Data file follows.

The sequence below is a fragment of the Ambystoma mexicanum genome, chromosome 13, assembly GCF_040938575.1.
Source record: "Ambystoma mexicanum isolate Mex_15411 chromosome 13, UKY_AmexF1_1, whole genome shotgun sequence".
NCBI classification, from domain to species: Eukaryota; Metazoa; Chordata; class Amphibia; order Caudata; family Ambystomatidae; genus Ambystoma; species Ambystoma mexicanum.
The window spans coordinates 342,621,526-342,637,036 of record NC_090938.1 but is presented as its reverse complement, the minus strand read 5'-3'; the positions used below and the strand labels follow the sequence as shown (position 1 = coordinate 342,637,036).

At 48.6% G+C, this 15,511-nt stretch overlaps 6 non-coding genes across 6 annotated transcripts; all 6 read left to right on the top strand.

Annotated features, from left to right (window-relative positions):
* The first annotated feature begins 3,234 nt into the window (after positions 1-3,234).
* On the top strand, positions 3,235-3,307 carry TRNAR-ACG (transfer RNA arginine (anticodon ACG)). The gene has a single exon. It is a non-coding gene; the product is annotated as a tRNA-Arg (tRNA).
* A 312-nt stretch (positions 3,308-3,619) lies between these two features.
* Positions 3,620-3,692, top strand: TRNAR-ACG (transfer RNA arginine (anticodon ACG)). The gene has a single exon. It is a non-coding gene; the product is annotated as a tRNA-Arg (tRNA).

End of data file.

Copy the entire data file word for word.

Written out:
The sequence below is a fragment of the Ambystoma mexicanum genome, chromosome 13, assembly GCF_040938575.1.
Source record: "Ambystoma mexicanum isolate Mex_15411 chromosome 13, UKY_AmexF1_1, whole genome shotgun sequence".
NCBI classification, from domain to species: Eukaryota; Metazoa; Chordata; class Amphibia; order Caudata; family Ambystomatidae; genus Ambystoma; species Ambystoma mexicanum.
The window spans coordinates 342,621,526-342,637,036 of record NC_090938.1 but is presented as its reverse complement, the minus strand read 5'-3'; the positions used below and the strand labels follow the sequence as shown (position 1 = coordinate 342,637,036).

At 48.6% G+C, this 15,511-nt stretch overlaps 6 non-coding genes across 6 annotated transcripts; all 6 read left to right on the top strand.

Annotated features, from left to right (window-relative positions):
* The first annotated feature begins 3,234 nt into the window (after positions 1-3,234).
* On the top strand, positions 3,235-3,307 carry TRNAR-ACG (transfer RNA arginine (anticodon ACG)). The gene has a single exon. It is a non-coding gene; the product is annotated as a tRNA-Arg (tRNA).
* A 312-nt stretch (positions 3,308-3,619) lies between these two features.
* Positions 3,620-3,692, top strand: TRNAR-ACG (transfer RNA arginine (anticodon ACG)). The gene has a single exon. It is a non-coding gene; the product is annotated as a tRNA-Arg (tRNA).